Around 9:45 last night a group of 20 or 30 people — some neighbours and their relatives — wearing white turbans and some in all white clothes, casually and loudly picked up the flower stands, paper-mâché cow, and the litter, marched out into the middle of the nearest intersection and burned it all. It’s a Tianjin funeral:
The ribbon is kind of hard to translate, but it’s sort of like a card you’d give someone at a funeral, something like: “from Elder Brother Diǎn of the next generation with deep condolences” (晚辈点哥敬挽 / wǎn bèi diǎn gē jìng wǎn).
Each place in China has its own variations of funeral customs. We see this occasionally in Tianjin, though this is the first time it’s been right next door to us. These photos are of stairwell 3, taken from our stairwell (stairwell 4).
We watched them haul everything off to the intersection from our our kitchen yáng tái （阳台） window (they were right below). It’s not a solemn or formal procession; the flower stands are held any which way (flowers falling out all over) and people yelling, “Hey, grab that, let’s get going!” There were also firecrackers this morning around 7am, as is usual for Tianjin funerals.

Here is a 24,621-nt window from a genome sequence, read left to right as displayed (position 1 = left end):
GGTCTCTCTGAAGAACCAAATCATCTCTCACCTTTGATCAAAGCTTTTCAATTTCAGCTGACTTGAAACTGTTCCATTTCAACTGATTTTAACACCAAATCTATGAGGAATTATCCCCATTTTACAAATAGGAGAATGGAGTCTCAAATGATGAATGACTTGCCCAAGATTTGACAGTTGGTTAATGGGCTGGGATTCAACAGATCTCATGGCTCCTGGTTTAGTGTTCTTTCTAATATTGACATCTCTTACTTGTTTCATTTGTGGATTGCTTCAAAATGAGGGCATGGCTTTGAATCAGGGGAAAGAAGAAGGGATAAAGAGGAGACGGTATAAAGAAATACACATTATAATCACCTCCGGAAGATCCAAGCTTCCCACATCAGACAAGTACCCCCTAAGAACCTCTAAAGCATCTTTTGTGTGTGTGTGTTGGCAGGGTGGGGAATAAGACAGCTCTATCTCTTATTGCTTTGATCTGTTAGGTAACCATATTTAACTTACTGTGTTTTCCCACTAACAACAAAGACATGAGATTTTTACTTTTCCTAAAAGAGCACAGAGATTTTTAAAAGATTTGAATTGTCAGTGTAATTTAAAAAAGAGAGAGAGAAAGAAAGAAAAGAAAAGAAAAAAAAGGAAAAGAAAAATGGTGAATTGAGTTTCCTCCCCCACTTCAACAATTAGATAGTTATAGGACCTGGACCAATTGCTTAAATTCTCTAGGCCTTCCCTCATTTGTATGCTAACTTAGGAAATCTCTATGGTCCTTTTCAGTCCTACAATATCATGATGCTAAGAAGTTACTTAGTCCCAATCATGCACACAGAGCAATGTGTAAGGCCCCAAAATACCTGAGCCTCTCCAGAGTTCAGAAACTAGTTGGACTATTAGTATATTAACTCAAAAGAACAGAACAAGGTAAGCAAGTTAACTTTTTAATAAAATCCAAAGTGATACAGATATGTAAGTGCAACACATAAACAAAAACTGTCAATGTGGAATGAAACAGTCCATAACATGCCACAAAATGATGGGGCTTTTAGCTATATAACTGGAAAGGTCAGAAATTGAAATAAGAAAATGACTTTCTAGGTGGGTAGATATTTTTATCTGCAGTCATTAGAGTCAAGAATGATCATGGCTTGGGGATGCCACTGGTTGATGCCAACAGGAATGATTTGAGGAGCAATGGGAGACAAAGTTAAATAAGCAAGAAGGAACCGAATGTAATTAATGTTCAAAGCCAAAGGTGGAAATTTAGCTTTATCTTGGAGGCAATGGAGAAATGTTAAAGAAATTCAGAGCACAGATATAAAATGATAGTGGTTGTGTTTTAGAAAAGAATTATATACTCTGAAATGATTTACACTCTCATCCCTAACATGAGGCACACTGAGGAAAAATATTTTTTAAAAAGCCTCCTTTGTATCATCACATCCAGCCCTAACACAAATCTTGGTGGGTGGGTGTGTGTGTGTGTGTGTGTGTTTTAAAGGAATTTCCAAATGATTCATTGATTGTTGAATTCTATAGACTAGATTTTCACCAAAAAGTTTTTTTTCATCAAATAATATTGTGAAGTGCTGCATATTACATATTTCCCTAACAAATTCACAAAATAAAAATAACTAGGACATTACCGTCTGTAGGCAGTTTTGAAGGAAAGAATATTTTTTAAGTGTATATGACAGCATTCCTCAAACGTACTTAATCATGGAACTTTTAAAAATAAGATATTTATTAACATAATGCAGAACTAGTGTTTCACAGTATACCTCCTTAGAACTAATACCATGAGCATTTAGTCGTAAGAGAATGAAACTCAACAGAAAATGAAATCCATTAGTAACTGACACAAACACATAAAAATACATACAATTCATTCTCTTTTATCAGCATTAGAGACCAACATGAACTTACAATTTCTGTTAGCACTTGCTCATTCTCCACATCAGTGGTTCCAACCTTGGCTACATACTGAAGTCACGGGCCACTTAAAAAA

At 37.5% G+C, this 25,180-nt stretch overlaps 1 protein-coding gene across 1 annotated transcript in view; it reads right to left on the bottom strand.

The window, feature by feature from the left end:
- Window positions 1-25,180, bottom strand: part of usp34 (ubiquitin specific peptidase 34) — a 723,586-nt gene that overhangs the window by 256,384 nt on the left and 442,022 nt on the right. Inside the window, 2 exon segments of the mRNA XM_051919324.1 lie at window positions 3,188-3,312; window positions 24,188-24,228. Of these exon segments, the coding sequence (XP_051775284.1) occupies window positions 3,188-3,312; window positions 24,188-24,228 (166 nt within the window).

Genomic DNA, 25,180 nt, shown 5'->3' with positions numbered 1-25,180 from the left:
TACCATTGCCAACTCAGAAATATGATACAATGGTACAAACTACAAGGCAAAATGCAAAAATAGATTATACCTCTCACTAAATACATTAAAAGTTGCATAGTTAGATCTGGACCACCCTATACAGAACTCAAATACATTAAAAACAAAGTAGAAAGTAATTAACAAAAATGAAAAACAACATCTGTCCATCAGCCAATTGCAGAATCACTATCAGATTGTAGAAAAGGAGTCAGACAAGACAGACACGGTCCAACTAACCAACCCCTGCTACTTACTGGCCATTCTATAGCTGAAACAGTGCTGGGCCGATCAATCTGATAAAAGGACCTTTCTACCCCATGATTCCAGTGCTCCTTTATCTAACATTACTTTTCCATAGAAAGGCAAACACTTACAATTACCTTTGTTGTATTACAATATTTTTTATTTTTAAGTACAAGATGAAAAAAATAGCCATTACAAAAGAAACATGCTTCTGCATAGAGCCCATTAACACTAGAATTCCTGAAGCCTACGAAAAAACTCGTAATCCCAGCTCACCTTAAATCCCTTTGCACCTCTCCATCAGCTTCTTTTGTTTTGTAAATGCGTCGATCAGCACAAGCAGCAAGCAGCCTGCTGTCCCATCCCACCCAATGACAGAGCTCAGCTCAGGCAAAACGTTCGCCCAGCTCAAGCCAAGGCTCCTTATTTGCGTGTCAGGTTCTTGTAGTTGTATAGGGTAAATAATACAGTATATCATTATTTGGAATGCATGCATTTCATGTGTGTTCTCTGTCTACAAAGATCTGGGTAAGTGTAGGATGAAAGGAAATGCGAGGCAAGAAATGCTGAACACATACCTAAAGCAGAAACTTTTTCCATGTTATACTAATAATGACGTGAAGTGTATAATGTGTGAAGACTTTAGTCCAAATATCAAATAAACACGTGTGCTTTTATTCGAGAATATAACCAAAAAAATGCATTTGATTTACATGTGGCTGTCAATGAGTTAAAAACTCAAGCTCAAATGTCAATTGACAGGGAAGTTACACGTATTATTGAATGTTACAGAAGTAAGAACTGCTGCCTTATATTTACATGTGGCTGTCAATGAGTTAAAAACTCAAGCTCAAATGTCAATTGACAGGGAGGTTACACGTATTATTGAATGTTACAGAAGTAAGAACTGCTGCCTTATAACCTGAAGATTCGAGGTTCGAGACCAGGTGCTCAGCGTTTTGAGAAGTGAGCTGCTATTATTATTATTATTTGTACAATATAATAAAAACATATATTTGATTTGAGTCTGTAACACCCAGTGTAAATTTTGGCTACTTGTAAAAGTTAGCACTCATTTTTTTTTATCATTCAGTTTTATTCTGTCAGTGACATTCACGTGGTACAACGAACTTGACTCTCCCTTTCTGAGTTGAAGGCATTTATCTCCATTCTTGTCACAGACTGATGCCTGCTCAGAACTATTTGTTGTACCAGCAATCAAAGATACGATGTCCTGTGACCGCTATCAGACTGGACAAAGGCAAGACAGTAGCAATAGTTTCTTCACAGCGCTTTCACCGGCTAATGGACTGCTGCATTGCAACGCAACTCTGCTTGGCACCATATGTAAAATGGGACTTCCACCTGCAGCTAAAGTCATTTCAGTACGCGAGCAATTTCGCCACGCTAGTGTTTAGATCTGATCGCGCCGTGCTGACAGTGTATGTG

I took these photos yesterday morning a little before 8am, so it was still a little dark.
It’s my understanding that publicly displaying respect for the deceased is the main point of it all. The details of the rituals and personally believing or not believing in the traditional superstitions (迷信) apparently isn’t what matters most to the participants.
See the related articles below, especially “There’s hell to pay” for more info and photos on why people burn stuff in the roads for their dead relatives.